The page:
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New Armies from Old
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summary

Negotiating a peaceful end to civil wars, which often includes an attempt to bring together former rival military or insurgent factions into a new national army, has been a frequent goal of conflict resolution practitioners since the Cold War. In practice, however, very little is known about what works, and what doesn't work, in bringing together former opponents to build a lasting peace.

Contributors to this volume assess why some civil wars result in successful military integration while others dissolve into further strife, factionalism, and even of renewed civil war. Eleven cases are studied in detail -- Sudan, Zimbabwe, Lebanon, Rwanda, the Philippines, South Africa, Mozambique, Bosnia-Herzegovina, Sierra Leone, Democratic Republic of Congo, and Burundi -- while other chapters compare military integration with corporate mergers and discuss some of the hidden costs and risks of merging military forces. New Armies from Old fills a serious gap in our understanding of civil wars, their possible resolution, and how to promote lasting peace, and will be of interest to scholars and students of conflict resolution, international affairs, and peace and security studies.

Table of Contents

  1. Cover
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  1. Title Page, Copyright, Dedication
  2. pp. i-vi
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  1. Contents
  2. pp. vii-viii
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  1. List of Tables
  2. pp. ix-x
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  1. Foreword
  2. Bruce Russett
  3. pp. xi-xii
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  1. Acknowledgments
  2. pp. xiii-xiv
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  1. A Note on Abbreviations
  2. pp. xv-xvi
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  1. 1 Introduction
  2. Roy Licklider
  3. pp. 1-12
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  1. 2 Mixed Motives? Explaining the Decision to Integrate Militaries at Civil War’s End
  2. Caroline A. Hartzell
  3. pp. 13-28
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  1. PART I: Early Adopters
  2. pp. 29-30
  1. 3 Sudan, 1972-1983
  2. Matthew LeRiche
  3. pp. 31-48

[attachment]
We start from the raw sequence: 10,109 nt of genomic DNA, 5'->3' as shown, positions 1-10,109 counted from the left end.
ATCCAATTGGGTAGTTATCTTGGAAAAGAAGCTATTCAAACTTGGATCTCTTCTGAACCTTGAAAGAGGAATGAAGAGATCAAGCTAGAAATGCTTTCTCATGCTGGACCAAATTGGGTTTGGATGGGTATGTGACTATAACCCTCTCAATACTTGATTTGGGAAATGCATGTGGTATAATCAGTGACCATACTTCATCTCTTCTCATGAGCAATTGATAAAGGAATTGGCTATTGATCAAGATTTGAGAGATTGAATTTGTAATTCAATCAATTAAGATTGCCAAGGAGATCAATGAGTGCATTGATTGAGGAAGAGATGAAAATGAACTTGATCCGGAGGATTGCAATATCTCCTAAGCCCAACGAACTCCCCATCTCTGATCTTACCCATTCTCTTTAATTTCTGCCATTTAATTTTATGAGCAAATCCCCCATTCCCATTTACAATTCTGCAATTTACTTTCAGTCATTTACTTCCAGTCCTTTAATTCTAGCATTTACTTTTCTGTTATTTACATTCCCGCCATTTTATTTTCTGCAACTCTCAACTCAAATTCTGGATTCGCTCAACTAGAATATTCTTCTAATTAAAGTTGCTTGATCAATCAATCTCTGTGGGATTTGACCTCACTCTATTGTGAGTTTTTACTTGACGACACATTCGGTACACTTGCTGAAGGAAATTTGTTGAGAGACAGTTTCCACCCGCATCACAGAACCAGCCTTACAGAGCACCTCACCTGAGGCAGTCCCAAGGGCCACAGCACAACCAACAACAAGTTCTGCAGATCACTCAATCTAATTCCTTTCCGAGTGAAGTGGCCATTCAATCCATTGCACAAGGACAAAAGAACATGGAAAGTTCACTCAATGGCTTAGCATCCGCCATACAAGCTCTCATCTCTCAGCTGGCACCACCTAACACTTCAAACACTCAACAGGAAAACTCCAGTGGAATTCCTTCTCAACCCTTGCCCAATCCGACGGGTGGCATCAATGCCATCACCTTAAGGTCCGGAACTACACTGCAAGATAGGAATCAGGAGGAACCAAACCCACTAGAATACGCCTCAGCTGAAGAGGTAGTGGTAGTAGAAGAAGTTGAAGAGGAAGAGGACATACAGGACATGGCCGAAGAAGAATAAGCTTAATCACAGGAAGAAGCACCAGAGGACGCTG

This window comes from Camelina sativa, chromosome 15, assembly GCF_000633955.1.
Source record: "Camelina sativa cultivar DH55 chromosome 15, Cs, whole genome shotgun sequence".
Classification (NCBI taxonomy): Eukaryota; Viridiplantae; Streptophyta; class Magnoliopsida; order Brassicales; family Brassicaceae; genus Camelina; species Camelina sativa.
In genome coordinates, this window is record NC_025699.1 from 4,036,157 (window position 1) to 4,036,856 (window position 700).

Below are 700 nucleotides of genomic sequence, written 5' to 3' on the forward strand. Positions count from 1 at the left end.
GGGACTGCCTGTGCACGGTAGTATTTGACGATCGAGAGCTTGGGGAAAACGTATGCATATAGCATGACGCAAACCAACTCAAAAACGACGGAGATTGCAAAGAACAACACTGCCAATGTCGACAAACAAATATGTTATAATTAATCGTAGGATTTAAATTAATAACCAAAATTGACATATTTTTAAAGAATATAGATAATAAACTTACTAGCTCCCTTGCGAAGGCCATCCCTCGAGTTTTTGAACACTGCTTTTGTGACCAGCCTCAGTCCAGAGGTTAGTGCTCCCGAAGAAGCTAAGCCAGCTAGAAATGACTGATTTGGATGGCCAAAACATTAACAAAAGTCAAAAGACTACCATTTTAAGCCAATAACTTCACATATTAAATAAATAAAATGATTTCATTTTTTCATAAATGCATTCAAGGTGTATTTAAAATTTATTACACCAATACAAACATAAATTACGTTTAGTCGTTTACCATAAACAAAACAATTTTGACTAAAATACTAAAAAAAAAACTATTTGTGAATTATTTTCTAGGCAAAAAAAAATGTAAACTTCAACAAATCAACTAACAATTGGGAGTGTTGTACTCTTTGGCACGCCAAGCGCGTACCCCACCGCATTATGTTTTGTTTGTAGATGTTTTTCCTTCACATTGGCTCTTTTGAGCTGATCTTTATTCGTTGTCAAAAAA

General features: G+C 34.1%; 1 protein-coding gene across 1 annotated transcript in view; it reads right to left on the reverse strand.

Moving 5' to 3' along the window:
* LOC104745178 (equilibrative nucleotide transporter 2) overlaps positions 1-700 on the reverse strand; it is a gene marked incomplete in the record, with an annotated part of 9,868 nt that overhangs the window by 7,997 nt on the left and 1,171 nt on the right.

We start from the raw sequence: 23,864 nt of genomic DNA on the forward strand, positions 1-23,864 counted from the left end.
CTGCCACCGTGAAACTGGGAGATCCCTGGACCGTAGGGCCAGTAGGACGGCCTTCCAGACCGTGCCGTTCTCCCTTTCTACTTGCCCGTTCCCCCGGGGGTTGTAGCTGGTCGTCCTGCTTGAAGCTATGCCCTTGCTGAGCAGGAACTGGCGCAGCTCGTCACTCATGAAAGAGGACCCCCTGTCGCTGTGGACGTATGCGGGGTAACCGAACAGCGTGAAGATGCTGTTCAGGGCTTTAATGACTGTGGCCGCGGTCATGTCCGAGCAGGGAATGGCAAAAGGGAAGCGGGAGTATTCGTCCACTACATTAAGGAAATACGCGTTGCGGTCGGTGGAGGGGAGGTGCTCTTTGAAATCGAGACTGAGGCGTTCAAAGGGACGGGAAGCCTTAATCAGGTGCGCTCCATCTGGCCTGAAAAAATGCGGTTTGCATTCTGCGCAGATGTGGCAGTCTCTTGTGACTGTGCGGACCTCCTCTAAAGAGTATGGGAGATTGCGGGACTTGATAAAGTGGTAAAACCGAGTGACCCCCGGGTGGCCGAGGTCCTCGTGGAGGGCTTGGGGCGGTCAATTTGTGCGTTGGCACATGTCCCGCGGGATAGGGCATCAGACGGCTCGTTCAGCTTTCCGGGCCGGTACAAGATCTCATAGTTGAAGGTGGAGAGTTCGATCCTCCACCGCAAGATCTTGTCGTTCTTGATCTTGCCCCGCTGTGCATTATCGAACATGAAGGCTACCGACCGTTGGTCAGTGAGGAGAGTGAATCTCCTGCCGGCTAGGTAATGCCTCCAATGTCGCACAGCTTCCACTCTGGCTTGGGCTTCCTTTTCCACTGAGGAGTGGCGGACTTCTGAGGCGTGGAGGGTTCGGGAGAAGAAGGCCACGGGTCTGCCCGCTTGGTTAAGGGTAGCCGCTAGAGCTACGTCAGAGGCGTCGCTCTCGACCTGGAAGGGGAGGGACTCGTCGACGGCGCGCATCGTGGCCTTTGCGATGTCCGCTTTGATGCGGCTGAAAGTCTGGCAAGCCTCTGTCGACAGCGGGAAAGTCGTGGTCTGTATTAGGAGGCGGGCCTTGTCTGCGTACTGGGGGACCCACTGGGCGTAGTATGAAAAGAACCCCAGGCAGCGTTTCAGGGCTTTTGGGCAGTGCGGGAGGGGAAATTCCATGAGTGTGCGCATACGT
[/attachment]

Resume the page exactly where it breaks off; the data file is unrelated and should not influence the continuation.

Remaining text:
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  1. 4 Military Integration from Rhodesia to Zimbabwe
  2. Paul Jackson
  3. pp. 49-68
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  1. 5 Merging Militaries: The Lebanese Case
  2. Florence Gaub
  3. pp. 69-84
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  1. PART II: Autonomous Development
  2. pp. 85-86
  1. 6 From Failed Power Sharing in Rwanda to Successful Top-down Military Integration
  2. Stephen Burgess
  3. pp. 87-102
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  1. 7 From Rebels to Soldiers: An Analysis of the Philippine Policy of Integrating Former Moro National Liberation Front Combatants into the Armed Forces
  2. Rosalie Arcala Hall
  3. pp. 103-118
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  1. 8 South Africa
  2. Roy Licklider
  3. pp. 119-134
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  1. PART III: International Involvement
  2. pp. 135-136
  1. 9 Half-Brewed: The Lukewarm Results of Creating an Integrated Military in the Democratic Republic of the Congo
  2. Judith Verweijen
  3. pp. 137-162
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  1. 10 Merging Militaries: Mozambique
  2. Andrea Bartoli and Martha Mutisi
  3. pp. 163-178
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  1. 11 Bosnia-Herzegovina: From Three Armies to One
  2. Rohan Maxwell
  3. pp. 179-194
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  1. 12 Bringing the Good, the Bad, and the Ugly into the Peace Fold: The Republic of Sierra Leone's Armed Forces after the Lomé Peace Agreement
  2. Mimmi Söderberg Kovacs
  3. pp. 195-212
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  1. 13 Military Integration in Burundi, 2000–2006
  2. Cyrus Samii
  3. pp. 213-228
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  1. PART IV: Alternative Perspectives
  2. pp. 229-230
  1. 14 The Industrial Organization of Merged Armies
  2. David D. Laitin
  3. pp. 231-244
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  1. 15 Military Dis-Integration: Canary in the Coal Mine?
  2. Ronald R. Krebs
  3. pp. 245-258
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  1. 16 So What?
  2. Roy Licklider
  3. pp. 259-268
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  1. References
  2. pp. 269-292
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  1. Contributors
  2. pp. 293-296
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  1. Index
  2. pp. 297-320
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